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5-18-2010 - On Delusion

I'm constantly impressed by how infinitely tenacious delusion is. It's amazing to me that no matter how profound my insights, it's pretty clear I still really don't understand anything. I think that there are others who understand something but I don't really know. But I'll say we anyway as in we have tentative understandings and agreements of relative truths but they don't seem to me to extend far. Nevertheless, I like seeming truth wherever I find it.

I like Buddha's four noble truths and Bashar's four laws of creation [You exist (always have always will), all is one and one is all, what you put out is what you get back, everything changes] though I have my own interpretation of each which change somewhat from time to time. I like Sri Ramana Maharshi saying that there's only the Self (which I call Big Self like Suzuki Roshi's Big Mind) which Maharshi says can be called God, Brahma or whatever. He says you know you exist and that feeling you have of being an I is itself this Self, this All That Is. (I'd rather not use capitals for these terms but they make it easier to read. Nabokov was against using parentheses but they also seem to me to aid understanding though this clause is distracting.) All these teachers  point to the fallibility of symbols and symbolic thought to get to the truth. Christian Mystics and Taoists, among a pantheon of the wise, also indicate that concepts just don't do it - but they also indicate  that concepts enable us to go beyond concepts.

The teachers I am drawn to also warn about depending on meditation even though they all promote it. I wouldn't want to stop meditating and turning many activities into meditation.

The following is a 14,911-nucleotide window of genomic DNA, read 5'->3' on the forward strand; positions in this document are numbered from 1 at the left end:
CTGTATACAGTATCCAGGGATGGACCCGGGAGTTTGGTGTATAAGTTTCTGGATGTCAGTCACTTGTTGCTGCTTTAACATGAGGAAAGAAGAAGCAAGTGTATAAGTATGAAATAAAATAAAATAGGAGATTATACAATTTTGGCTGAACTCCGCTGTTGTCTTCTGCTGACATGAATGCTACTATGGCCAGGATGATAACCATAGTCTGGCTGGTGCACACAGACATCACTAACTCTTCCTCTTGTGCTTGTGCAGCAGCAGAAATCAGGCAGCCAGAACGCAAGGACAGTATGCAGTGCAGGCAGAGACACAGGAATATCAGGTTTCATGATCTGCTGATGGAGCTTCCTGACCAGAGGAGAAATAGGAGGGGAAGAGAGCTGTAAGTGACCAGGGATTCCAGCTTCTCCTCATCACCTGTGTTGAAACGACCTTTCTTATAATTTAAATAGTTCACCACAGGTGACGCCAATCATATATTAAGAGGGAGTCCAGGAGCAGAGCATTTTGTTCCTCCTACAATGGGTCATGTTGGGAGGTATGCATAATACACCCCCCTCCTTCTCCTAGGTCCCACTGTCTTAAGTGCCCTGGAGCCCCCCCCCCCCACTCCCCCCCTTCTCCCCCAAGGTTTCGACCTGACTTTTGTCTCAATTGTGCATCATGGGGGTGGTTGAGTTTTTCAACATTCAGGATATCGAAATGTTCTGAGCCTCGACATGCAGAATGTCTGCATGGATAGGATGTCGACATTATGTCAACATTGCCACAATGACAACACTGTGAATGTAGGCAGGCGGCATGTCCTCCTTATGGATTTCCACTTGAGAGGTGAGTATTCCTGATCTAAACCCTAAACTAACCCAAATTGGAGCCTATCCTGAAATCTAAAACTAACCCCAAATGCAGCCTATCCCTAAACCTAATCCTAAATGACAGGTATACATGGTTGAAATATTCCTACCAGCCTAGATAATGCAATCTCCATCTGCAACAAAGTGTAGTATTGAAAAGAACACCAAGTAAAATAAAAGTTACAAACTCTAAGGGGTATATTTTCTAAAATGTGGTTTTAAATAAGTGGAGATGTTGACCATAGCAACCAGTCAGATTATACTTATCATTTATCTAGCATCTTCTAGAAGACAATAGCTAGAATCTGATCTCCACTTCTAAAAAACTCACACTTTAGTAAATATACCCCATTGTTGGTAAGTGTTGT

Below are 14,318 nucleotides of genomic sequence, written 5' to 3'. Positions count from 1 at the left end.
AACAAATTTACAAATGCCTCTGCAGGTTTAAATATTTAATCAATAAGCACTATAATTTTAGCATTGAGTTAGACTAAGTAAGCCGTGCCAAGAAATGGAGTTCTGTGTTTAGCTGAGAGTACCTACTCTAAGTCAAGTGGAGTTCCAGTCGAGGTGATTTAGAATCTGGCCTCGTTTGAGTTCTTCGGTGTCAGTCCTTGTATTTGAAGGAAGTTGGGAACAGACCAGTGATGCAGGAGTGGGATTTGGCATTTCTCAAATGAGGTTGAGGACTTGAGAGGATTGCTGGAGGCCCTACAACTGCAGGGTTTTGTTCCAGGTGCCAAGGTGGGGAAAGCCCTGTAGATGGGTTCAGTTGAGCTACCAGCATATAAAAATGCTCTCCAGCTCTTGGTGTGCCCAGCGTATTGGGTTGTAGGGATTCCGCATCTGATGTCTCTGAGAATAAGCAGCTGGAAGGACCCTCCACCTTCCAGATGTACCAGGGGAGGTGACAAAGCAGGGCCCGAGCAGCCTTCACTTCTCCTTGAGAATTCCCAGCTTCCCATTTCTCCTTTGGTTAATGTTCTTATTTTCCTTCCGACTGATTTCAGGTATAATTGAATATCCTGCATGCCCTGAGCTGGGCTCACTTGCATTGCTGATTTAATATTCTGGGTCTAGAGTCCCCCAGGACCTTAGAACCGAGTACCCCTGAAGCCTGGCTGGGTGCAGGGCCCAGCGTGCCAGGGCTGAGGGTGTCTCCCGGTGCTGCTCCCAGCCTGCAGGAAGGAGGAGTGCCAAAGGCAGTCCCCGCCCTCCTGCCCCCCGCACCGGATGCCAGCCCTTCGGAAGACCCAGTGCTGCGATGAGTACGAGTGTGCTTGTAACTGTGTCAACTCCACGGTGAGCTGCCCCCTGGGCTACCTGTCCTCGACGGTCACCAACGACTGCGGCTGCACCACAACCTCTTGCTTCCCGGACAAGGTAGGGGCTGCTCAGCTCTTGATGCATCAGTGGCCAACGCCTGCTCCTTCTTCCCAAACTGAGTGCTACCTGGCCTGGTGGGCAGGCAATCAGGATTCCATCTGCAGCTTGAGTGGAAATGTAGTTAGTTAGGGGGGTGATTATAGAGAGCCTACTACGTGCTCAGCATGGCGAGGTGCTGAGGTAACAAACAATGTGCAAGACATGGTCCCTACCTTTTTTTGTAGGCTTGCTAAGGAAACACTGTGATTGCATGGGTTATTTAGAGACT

I meditate for decades and ponder deep teachings like the universal "Who am I?" But still delusion rules.

I think of Lew Richmond's humbling experience of helplessness in his recovery from viral encephalitis as expressed in Healing Lazerous, of Ram Dass's appraisal of his spiritual progress in light of his stoke as revealed in Fierce Grace, of Suzuki Roshi's facing the limits of his practice when he almost drowned as revealed in Ch. 18 of Crooked Cucumber.

Recently my son Clay took psychedelic mushrooms in Saline Valley next to Death Valley. I don't do anything to get high anymore but I made some black tea later in a travel cup he'd used to make his mushroom tea and while driving back to Santa Rosa got a hit of some residue, the slightest hint of a divine message as can come through such substances and instantly realized that I am totally not in touch with reality which playfully briefly kissed me with its undeniable transcendence. It was sublime to be reminded that we are all something wonderful and one-derful and humorous to be reminded of my staggering limits.

It's obvious that delusion is the ultimate - by whatever name.

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